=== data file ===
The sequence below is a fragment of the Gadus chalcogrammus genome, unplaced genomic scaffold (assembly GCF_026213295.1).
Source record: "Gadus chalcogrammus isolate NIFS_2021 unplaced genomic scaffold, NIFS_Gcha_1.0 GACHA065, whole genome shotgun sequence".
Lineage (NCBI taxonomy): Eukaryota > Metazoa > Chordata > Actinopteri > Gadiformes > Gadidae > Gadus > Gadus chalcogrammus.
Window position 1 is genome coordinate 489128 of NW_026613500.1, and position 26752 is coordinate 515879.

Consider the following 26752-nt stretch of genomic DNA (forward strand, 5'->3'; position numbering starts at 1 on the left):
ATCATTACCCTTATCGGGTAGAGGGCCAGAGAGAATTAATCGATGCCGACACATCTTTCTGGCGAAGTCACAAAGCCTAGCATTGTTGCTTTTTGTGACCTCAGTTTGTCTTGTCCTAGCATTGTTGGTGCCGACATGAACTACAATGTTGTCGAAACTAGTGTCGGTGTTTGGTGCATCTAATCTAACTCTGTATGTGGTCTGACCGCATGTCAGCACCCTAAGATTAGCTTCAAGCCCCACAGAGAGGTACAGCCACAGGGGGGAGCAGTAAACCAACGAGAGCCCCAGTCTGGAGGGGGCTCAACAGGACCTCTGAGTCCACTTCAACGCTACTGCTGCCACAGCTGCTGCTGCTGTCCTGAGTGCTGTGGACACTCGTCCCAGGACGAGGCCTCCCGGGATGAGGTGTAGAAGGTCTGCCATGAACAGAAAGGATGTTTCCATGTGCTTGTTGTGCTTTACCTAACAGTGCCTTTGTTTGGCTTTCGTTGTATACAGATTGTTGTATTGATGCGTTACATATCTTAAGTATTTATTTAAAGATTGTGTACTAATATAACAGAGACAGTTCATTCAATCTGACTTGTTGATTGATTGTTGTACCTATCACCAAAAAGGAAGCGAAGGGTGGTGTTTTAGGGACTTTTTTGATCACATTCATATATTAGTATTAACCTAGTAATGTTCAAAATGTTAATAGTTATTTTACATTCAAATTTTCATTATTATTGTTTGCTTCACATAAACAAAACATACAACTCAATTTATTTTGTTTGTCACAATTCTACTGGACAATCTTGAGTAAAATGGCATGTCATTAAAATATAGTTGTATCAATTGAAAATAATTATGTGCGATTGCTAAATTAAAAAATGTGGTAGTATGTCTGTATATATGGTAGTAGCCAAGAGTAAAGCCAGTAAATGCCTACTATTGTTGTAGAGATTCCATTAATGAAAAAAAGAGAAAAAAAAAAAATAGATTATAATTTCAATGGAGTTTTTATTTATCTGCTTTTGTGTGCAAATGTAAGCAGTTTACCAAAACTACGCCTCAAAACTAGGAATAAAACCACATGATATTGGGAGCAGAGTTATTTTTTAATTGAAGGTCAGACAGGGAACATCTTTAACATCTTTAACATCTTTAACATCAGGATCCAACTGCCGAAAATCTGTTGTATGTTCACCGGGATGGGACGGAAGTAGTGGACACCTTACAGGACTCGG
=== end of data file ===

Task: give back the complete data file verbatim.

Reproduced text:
The sequence below is a fragment of the Gadus chalcogrammus genome, unplaced genomic scaffold (assembly GCF_026213295.1).
Source record: "Gadus chalcogrammus isolate NIFS_2021 unplaced genomic scaffold, NIFS_Gcha_1.0 GACHA065, whole genome shotgun sequence".
Lineage (NCBI taxonomy): Eukaryota > Metazoa > Chordata > Actinopteri > Gadiformes > Gadidae > Gadus > Gadus chalcogrammus.
Window position 1 is genome coordinate 489128 of NW_026613500.1, and position 26752 is coordinate 515879.

Consider the following 26752-nt stretch of genomic DNA (forward strand, 5'->3'; position numbering starts at 1 on the left):
ATCATTACCCTTATCGGGTAGAGGGCCAGAGAGAATTAATCGATGCCGACACATCTTTCTGGCGAAGTCACAAAGCCTAGCATTGTTGCTTTTTGTGACCTCAGTTTGTCTTGTCCTAGCATTGTTGGTGCCGACATGAACTACAATGTTGTCGAAACTAGTGTCGGTGTTTGGTGCATCTAATCTAACTCTGTATGTGGTCTGACCGCATGTCAGCACCCTAAGATTAGCTTCAAGCCCCACAGAGAGGTACAGCCACAGGGGGGAGCAGTAAACCAACGAGAGCCCCAGTCTGGAGGGGGCTCAACAGGACCTCTGAGTCCACTTCAACGCTACTGCTGCCACAGCTGCTGCTGCTGTCCTGAGTGCTGTGGACACTCGTCCCAGGACGAGGCCTCCCGGGATGAGGTGTAGAAGGTCTGCCATGAACAGAAAGGATGTTTCCATGTGCTTGTTGTGCTTTACCTAACAGTGCCTTTGTTTGGCTTTCGTTGTATACAGATTGTTGTATTGATGCGTTACATATCTTAAGTATTTATTTAAAGATTGTGTACTAATATAACAGAGACAGTTCATTCAATCTGACTTGTTGATTGATTGTTGTACCTATCACCAAAAAGGAAGCGAAGGGTGGTGTTTTAGGGACTTTTTTGATCACATTCATATATTAGTATTAACCTAGTAATGTTCAAAATGTTAATAGTTATTTTACATTCAAATTTTCATTATTATTGTTTGCTTCACATAAACAAAACATACAACTCAATTTATTTTGTTTGTCACAATTCTACTGGACAATCTTGAGTAAAATGGCATGTCATTAAAATATAGTTGTATCAATTGAAAATAATTATGTGCGATTGCTAAATTAAAAAATGTGGTAGTATGTCTGTATATATGGTAGTAGCCAAGAGTAAAGCCAGTAAATGCCTACTATTGTTGTAGAGATTCCATTAATGAAAAAAAGAGAAAAAAAAAAAATAGATTATAATTTCAATGGAGTTTTTATTTATCTGCTTTTGTGTGCAAATGTAAGCAGTTTACCAAAACTACGCCTCAAAACTAGGAATAAAACCACATGATATTGGGAGCAGAGTTATTTTTTAATTGAAGGTCAGACAGGGAACATCTTTAACATCTTTAACATCTTTAACATCAGGATCCAACTGCCGAAAATCTGTTGTATGTTCACCGGGATGGGACGGAAGTAGTGGACACCTTACAGGACTCGG